The Government has backed 40GW of offshore wind by 2030 and it’s likely this will not be enough to fill the gap that nuclear power and reaching NetZero by 2050 will require.  Further solar and onshore wind will also be being needed. This amount of dependence on renewable energy will require a huge increase in energy storage, with National Grid’s Future Energy Scenarios predicting a capacity need of between 21GW and 38GW by 2050. Current storage capacity is 4GW.

As we move along this path it’s likely year on year constraint payments will increase until we have the right mix of energy storage available to store this potential power. However, the recent weather events in Australia and across the UK and Europe have shown the real-time consequences of climate change. Given the lack of alternatives available to us and the dire consequences of inaction now predicted across the scientific community, constraint payments seem like a small price to pay.

Is the UK ready for the Energy Transition?

Is the UK ready for the Energy Transition?

A recently released report from Global Market Insights has projected that the PSH market will hit $400 Billion by 2026. Recent CO2 commitments from major governments across the world plus the electrification of heat and transport will create further growth in sustainable technologies such as wind and Solar. This by its very nature will increase the need for energy storage.

National grid in the latest future energy scenarios document have estimated we will need as much as 37GW of energy storage in the UK by 2050, a 9-fold increase to our current amount of 4.3GW.

This poses a problem for the UK highlighted in a Renewable Energy Association(REA) report released last week. This showed the UK second from bottom in preparedness for the switch to a flexible grid that can manage an increased number of intermittent generators, when compared against France, Germany, Norway, Ireland, Denmark, Sweden, Finland and the Netherlands. Only France was less prepared.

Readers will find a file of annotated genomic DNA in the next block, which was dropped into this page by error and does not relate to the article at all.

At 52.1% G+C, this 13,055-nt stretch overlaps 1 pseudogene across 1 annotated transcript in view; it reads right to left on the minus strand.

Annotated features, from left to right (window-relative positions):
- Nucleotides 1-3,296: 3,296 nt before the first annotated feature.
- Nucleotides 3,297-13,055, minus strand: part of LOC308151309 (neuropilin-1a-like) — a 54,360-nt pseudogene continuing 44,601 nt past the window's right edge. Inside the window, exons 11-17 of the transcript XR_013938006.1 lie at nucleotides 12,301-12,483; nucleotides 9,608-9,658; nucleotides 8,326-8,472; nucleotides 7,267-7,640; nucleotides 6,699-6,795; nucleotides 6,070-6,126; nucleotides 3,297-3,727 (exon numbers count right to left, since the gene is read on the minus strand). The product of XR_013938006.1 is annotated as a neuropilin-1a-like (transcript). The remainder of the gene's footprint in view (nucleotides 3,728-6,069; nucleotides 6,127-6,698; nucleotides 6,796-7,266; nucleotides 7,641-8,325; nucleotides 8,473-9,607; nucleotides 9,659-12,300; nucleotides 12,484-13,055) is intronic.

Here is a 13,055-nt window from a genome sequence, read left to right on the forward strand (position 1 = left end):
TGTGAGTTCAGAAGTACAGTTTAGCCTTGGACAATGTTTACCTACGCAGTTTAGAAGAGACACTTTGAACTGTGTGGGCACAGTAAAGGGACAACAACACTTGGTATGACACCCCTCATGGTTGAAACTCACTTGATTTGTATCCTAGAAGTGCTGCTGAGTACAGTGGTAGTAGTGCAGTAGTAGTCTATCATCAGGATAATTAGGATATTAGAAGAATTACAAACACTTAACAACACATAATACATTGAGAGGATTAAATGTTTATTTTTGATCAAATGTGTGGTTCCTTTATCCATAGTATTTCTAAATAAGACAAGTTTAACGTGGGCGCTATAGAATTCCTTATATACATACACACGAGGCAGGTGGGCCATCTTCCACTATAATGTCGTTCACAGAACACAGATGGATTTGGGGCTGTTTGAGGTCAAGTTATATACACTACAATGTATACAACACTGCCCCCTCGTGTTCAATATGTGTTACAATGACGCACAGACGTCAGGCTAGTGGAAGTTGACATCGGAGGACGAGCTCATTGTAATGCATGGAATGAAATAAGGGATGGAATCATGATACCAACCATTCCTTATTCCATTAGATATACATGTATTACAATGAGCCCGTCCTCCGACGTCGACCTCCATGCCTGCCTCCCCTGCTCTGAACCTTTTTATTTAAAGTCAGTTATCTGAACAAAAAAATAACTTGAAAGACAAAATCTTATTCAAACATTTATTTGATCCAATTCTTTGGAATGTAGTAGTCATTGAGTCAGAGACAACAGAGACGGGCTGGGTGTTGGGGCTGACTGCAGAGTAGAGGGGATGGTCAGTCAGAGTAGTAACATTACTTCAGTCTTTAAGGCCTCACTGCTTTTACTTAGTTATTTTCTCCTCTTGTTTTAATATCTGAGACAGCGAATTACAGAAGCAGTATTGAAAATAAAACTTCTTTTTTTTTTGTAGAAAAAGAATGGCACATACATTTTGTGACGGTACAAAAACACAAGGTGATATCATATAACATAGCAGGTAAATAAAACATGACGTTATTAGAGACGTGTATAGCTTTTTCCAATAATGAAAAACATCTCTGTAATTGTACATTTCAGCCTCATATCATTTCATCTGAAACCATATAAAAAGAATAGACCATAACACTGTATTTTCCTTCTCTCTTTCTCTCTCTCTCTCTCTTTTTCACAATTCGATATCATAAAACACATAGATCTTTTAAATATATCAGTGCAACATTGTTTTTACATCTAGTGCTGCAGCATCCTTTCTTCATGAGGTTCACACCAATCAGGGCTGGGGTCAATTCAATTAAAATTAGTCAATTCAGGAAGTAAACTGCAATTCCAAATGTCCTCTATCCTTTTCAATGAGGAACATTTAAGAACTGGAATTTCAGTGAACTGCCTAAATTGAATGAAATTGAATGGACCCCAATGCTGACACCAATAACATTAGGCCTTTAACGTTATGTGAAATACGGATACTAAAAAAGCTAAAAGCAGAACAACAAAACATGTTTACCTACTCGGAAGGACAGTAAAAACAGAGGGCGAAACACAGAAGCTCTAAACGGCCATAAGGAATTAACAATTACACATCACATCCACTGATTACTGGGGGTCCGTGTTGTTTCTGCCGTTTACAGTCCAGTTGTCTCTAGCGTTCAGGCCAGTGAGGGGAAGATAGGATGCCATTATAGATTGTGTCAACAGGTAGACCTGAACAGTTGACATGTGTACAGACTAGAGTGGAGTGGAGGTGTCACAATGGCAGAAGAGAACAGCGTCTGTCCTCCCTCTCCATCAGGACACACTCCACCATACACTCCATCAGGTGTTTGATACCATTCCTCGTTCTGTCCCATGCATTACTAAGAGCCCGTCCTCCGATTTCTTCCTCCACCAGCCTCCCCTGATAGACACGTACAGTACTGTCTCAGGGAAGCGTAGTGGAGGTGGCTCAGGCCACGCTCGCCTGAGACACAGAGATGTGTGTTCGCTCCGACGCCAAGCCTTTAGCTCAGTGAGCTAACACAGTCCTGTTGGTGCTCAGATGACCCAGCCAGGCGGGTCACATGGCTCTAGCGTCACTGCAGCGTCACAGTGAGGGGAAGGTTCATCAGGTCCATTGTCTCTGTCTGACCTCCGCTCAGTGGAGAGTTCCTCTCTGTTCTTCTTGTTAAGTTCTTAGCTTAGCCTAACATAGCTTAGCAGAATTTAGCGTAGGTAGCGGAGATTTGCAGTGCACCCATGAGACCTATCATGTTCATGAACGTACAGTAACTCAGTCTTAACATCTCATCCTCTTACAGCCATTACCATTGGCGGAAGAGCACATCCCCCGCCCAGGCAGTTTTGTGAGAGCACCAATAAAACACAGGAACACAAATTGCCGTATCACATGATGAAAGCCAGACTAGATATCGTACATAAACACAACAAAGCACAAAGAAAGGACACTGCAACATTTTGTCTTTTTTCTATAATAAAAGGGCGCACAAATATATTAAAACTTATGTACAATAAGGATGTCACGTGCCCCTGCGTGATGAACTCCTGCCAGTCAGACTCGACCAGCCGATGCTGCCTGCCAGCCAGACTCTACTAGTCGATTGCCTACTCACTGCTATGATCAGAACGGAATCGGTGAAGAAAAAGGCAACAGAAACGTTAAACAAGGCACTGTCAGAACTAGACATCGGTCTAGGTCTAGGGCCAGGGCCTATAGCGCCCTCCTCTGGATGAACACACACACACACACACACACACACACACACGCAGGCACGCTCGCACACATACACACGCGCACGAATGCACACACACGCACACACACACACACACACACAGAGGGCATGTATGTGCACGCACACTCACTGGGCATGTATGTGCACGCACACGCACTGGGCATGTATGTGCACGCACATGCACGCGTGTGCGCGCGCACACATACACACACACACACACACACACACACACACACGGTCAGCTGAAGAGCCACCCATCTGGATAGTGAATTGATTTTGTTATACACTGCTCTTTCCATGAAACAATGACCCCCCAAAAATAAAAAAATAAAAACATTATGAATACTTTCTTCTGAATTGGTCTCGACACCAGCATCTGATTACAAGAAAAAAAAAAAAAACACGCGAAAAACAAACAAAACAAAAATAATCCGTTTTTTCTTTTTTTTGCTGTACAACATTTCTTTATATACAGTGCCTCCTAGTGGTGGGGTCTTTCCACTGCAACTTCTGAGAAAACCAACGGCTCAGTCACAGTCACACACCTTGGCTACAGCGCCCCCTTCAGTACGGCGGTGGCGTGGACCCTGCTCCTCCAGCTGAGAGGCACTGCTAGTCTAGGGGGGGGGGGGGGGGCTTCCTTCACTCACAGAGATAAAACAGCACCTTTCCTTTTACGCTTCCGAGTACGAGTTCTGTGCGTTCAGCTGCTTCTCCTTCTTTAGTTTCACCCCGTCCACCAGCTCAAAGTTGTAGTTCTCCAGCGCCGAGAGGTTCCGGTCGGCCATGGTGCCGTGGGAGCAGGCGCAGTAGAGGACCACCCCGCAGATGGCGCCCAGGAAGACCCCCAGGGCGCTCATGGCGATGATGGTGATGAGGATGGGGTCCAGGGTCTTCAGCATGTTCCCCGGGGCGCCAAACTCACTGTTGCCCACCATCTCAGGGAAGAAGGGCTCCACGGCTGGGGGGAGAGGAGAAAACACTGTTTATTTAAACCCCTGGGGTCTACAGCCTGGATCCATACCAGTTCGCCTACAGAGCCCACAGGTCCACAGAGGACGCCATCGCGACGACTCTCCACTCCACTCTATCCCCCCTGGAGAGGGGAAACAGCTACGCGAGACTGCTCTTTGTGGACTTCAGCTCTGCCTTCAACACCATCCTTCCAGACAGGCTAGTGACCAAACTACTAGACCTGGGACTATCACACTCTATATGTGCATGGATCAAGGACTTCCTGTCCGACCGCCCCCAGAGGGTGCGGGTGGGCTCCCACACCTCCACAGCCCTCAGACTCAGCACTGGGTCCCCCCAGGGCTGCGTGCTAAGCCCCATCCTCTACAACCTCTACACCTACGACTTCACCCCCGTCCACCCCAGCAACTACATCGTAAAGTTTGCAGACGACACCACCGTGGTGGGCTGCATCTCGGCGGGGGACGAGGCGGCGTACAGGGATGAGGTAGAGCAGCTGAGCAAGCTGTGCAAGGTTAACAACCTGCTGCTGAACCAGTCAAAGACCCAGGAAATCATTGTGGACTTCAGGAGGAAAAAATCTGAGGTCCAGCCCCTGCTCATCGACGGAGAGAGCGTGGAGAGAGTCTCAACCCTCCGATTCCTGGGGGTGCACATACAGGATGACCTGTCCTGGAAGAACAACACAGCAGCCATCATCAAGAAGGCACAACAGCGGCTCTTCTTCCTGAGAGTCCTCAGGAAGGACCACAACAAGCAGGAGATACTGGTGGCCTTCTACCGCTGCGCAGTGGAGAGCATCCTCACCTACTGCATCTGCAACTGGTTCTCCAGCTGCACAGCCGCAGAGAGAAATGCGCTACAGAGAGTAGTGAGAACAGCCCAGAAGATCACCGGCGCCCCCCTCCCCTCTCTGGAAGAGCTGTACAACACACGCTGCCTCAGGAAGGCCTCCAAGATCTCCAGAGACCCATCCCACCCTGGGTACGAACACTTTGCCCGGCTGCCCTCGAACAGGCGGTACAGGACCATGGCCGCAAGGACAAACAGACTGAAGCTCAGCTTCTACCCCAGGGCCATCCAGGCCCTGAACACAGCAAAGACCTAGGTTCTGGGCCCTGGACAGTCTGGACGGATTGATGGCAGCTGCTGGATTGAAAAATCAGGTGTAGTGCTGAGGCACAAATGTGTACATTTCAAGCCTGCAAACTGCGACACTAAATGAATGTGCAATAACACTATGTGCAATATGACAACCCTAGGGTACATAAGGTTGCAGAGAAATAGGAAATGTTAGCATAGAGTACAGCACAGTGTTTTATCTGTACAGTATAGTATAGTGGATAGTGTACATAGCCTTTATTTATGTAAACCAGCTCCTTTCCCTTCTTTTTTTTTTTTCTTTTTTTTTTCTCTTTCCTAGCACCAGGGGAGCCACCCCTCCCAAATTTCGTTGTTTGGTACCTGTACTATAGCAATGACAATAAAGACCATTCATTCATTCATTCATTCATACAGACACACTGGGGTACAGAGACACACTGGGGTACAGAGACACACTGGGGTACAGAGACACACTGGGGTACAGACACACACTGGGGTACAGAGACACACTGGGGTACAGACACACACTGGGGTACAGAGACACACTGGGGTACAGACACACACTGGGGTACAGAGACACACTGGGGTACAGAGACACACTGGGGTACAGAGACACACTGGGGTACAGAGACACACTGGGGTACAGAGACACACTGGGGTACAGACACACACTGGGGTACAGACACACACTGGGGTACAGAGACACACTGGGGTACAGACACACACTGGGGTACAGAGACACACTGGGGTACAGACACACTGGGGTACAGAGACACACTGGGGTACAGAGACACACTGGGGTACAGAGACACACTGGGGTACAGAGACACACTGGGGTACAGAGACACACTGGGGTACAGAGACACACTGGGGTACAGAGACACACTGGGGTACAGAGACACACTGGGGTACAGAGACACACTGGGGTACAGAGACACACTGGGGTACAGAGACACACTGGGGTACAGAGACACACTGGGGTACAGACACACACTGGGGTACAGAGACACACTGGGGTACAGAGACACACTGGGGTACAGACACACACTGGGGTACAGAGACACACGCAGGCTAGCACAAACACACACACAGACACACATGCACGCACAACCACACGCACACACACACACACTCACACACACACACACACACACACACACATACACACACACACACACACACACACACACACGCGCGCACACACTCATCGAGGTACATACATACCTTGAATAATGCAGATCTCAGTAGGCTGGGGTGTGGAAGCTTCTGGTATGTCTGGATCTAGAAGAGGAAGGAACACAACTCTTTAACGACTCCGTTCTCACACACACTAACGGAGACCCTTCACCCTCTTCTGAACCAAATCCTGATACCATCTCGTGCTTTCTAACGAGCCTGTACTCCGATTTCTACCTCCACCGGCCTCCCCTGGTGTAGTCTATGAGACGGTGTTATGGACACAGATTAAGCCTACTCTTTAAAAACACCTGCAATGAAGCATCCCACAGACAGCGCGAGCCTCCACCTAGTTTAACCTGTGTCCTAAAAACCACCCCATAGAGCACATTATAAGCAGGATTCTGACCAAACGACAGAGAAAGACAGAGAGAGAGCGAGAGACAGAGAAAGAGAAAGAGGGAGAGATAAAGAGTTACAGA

They said “Decarbonising power means delivering flexibility; in a world of very low-cost variable renewable electricity, grids need to be organized differently and some services which were once taken for granted need to be actively procured,” the REA’s chief executive Nina Skorupska said.

“Crucially, as renewable power prices fall around the world every country will be experiencing the same shift. If Britain becomes a flexibility pioneer, then a whole world of markets for exporting our products and services opens up. Whilst this index shows we’re lagging behind, there’s still time to bounce back.”

A lack of visibility on returns and technical challenges to connecting to the network have been highlighted as the major factors to this performance, underpinned by regulatory uncertainty. Lack of short-medium term frameworks around EV networks, Energy storage, and compensation structures are particular policy concerns.

This is further highlighted in their “REA General Election Manifesto 2019” where they propose extending the Regulated Asset Base (RAB) funding model, currently being considered for Nuclear by the Government, to include large scale flexibility technologies such as Pumped Storage Hydro.

The RAB model helps companies raise private financial by providing a secure payback and return on investment for developers. This has been used to good effect in the past in the water industry (Thames Tideway Tunnel) to get high capital, critical infrastructure projects off the ground.

As a Pumped Storage Hydro developer, we are acutely aware of these challenges: regulatory uncertainty coupled with high capital costs. If we want to make good on our climate change commitments, a reduction in these perceived risks would be welcome.

The reinstatement of the Capacity Market is of course welcome, along with the commitment to new build contracts of 15 years for projects that meet a CAPEX threshold – this should help get new PSH moving. 

Regulatory changes like these and others proposed will be crucial in preparing the UK for the Energy Transition, making sure we are ready and able for the drive to Net Zero.

Keeping the Lights on: The Renewable Energy Dilemma

Keeping the Lights on: The Renewable Energy Dilemma